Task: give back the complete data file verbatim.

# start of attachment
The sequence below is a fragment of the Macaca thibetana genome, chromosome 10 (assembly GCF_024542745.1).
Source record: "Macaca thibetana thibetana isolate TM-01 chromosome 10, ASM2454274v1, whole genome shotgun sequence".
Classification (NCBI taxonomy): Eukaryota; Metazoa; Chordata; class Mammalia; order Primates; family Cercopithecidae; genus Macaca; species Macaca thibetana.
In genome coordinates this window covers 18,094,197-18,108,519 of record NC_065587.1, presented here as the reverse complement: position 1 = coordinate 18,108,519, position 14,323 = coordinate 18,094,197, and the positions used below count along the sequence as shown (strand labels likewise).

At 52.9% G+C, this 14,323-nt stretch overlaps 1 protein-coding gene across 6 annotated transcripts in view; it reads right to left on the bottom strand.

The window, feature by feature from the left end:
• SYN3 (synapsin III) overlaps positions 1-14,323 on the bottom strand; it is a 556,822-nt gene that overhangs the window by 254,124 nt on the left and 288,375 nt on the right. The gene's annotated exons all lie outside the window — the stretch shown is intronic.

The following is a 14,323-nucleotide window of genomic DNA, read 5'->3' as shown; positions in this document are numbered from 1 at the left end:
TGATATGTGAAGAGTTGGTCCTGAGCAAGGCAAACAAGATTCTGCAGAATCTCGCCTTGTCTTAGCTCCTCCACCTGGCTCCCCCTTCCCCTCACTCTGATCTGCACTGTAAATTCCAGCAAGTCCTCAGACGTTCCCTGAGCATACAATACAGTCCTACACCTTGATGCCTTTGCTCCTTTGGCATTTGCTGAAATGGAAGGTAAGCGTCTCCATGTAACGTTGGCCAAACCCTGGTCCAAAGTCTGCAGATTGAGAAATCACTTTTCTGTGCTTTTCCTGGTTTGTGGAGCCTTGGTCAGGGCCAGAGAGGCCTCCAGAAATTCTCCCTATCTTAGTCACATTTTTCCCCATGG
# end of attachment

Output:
The sequence below is a fragment of the Macaca thibetana genome, chromosome 10 (assembly GCF_024542745.1).
Source record: "Macaca thibetana thibetana isolate TM-01 chromosome 10, ASM2454274v1, whole genome shotgun sequence".
Classification (NCBI taxonomy): Eukaryota; Metazoa; Chordata; class Mammalia; order Primates; family Cercopithecidae; genus Macaca; species Macaca thibetana.
In genome coordinates this window covers 18,094,197-18,108,519 of record NC_065587.1, presented here as the reverse complement: position 1 = coordinate 18,108,519, position 14,323 = coordinate 18,094,197, and the positions used below count along the sequence as shown (strand labels likewise).

At 52.9% G+C, this 14,323-nt stretch overlaps 1 protein-coding gene across 6 annotated transcripts in view; it reads right to left on the bottom strand.

The window, feature by feature from the left end:
• SYN3 (synapsin III) overlaps positions 1-14,323 on the bottom strand; it is a 556,822-nt gene that overhangs the window by 254,124 nt on the left and 288,375 nt on the right. The gene's annotated exons all lie outside the window — the stretch shown is intronic.

The following is a 14,323-nucleotide window of genomic DNA, read 5'->3' as shown; positions in this document are numbered from 1 at the left end:
TGATATGTGAAGAGTTGGTCCTGAGCAAGGCAAACAAGATTCTGCAGAATCTCGCCTTGTCTTAGCTCCTCCACCTGGCTCCCCCTTCCCCTCACTCTGATCTGCACTGTAAATTCCAGCAAGTCCTCAGACGTTCCCTGAGCATACAATACAGTCCTACACCTTGATGCCTTTGCTCCTTTGGCATTTGCTGAAATGGAAGGTAAGCGTCTCCATGTAACGTTGGCCAAACCCTGGTCCAAAGTCTGCAGATTGAGAAATCACTTTTCTGTGCTTTTCCTGGTTTGTGGAGCCTTGGTCAGGGCCAGAGAGGCCTCCAGAAATTCTCCCTATCTTAGTCACATTTTTCCCCATGG